"The story of the rise of America’s black working and middle classes is inextricably bound up with that of Detroit and the Big Three. It is not a story with a simple upward trajectory. For a long time, blacks were relegated to the least desirable jobs in the plants and initially confined to a small ghetto on the East Side of the city. But slowly, haltingly, over the course of the 1950s and early ’60s, the plants became fully integrated and black workers spread across Detroit block by block, moving the city’s de facto color line as they went. “It wasn’t that long ago that Detroit was the home of the nation’s most affluent African-American population with the largest percentage of black homeowners and the highest comparative wages,” David Goldberg, an African-American Studies professor at Wayne State University, told me.
Autoworkers still make up much of what is left of Detroit’s black middle class, but their numbers are shrinking fast. Last year, 20,000 black autoworkers nationwide were either laid off or took buyouts from the Big Three. A disproportionate number of those workers were from Detroit and its environs. When those who remain lose their jobs, have their homes foreclosed — Detroit has one of the highest foreclosure rates in the nation — and have to move elsewhere in search of work, when they accept an early-retirement package and no longer have any reason to stick around, that will truly spell the end of the city.We’ve been hearing this phrase — “the death of Detroit” — for years now, but this is what it’s going to look like, how it’s going to play out. There’s a perverse paradox here, one that I was reminded of every time I met a black autoworker in an Obama T-shirt or with an Obama bumper sticker adorning his or her car. We have just elected our first African-American president, and yet, at the same moment, a city and industry that together played a central role in the rise of the black middle class — that made possible lives like Marvin Powell’s — is being destroyed." (Read the whole thing here)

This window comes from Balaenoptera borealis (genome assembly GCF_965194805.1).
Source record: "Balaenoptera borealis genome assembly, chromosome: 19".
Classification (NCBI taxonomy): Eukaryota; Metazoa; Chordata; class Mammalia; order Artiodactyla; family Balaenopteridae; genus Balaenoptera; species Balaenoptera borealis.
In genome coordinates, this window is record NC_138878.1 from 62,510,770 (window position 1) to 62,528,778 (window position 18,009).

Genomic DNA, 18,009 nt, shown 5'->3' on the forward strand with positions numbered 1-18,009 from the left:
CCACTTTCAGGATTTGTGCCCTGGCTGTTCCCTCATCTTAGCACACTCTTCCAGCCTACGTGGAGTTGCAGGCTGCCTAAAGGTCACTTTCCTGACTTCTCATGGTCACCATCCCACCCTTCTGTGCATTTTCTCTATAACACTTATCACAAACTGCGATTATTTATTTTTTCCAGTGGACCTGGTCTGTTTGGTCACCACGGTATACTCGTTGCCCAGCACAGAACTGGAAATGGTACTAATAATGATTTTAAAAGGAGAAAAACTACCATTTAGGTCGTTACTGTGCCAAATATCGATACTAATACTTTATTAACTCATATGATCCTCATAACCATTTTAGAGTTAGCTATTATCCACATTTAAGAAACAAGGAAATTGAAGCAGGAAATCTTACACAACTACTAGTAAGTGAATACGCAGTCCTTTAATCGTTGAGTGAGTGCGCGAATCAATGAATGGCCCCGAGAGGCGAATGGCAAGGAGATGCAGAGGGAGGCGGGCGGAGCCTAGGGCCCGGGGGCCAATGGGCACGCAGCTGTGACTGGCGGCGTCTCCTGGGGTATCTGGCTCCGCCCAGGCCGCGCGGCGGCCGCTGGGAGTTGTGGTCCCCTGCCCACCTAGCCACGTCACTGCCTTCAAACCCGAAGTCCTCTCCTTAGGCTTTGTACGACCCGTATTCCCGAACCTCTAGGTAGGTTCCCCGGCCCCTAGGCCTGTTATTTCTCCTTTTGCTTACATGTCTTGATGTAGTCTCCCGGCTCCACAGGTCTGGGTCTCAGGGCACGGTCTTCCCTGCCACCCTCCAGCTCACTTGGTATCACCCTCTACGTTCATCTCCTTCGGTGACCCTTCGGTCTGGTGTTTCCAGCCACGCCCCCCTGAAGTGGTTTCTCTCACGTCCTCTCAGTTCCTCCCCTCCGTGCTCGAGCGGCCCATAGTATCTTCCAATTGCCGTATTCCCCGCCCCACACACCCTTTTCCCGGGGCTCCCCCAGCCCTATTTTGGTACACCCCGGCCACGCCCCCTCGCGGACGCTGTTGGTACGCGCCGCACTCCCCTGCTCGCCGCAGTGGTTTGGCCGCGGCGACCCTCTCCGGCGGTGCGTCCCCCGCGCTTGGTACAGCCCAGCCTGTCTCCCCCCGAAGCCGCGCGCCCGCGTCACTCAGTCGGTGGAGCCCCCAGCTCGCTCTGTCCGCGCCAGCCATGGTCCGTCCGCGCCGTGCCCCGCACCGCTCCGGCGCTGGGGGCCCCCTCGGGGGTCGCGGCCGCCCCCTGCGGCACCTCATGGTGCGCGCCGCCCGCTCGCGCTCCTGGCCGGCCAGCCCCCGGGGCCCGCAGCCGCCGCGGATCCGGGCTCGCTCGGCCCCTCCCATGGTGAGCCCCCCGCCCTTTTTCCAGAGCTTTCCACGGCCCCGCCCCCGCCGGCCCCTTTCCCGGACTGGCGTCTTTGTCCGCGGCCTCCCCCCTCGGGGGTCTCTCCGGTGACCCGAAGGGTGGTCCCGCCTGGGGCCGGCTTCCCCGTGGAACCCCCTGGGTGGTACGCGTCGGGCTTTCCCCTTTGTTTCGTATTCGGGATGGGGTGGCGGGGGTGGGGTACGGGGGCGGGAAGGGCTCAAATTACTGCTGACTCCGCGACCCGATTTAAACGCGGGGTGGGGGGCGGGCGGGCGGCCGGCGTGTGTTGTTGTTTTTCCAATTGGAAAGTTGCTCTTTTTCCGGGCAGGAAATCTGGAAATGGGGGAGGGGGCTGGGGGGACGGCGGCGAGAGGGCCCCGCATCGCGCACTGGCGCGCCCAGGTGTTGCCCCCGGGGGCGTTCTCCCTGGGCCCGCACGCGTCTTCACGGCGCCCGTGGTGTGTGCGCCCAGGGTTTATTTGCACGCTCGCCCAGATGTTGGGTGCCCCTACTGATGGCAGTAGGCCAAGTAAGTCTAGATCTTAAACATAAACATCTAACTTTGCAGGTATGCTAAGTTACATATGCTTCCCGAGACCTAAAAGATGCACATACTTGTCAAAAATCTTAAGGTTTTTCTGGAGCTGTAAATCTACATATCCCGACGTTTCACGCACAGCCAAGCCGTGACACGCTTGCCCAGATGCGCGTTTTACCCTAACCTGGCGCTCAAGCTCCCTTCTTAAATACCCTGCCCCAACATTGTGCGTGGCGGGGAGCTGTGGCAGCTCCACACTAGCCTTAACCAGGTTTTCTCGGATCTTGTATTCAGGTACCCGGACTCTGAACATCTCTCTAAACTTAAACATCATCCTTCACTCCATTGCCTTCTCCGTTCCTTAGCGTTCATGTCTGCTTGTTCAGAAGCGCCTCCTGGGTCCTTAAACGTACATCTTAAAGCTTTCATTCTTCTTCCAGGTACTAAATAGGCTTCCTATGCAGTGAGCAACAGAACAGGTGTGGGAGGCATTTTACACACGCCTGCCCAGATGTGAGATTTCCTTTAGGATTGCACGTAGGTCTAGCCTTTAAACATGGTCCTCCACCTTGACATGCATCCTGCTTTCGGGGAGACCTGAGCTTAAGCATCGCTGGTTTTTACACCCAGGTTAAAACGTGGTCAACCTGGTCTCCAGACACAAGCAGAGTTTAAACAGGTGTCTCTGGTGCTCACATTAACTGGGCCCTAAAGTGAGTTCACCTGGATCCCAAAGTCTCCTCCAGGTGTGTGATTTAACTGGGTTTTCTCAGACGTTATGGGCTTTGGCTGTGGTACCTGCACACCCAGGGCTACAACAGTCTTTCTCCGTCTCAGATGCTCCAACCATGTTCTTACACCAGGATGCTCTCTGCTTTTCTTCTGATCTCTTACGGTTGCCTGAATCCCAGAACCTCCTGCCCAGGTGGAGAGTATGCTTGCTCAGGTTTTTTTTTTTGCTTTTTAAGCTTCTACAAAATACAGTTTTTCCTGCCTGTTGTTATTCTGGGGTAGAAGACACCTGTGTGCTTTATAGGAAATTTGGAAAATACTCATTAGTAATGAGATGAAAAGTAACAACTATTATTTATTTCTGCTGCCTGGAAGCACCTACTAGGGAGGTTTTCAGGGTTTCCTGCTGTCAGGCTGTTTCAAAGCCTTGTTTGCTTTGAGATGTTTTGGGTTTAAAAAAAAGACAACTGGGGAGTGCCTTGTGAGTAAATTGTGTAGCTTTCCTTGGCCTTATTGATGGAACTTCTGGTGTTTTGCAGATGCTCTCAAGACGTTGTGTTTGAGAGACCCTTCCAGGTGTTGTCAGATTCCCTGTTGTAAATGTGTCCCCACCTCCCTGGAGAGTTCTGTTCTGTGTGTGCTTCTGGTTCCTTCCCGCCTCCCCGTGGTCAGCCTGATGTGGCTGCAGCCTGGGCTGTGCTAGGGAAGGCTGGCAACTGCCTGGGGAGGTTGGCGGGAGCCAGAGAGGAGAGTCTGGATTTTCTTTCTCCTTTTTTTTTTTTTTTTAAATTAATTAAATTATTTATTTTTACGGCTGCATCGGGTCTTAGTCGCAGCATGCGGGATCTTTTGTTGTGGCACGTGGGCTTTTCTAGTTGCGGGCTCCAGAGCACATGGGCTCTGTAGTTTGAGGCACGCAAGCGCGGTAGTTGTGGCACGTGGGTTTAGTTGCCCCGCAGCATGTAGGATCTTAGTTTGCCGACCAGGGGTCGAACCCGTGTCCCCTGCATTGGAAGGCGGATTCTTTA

Ellis Cose once wrote of The Rage of a Privileged Class. Might he write today of the fears of an endangered class? The current economic crisis euphemistically referred to as a "downturn", is yet another reminder that the distribution of suffering during tough times in America is still influenced by the color-line. It's as if a hundred Katrinas came crashing into the African American middle class. If the class most symbolic of progress regarding racial equity is undermined, what will this mean for the prospects of continued progress during these early days of the 21st century?
As to racial prejudice, the corrosion of which...has bitten into the fiber, and attacked the whole social structure of American society, it should be regarded as constituting the most vital and challenging issue confronting the Bahá'í community at the present stage of its evolution. The ceaseless exertions which this issue of paramount importance calls for, the sacrifices it must impose, the care and vigilance it demands, the moral courage and fortitude it requires, the tact and sympathy it necessitates, invest this problem, which the American believers are still far from having satisfactorily resolved, with an urgency and importance that cannot be overestimated. (Shoghi Effendi, The Advent of Divine Justice, p. 33)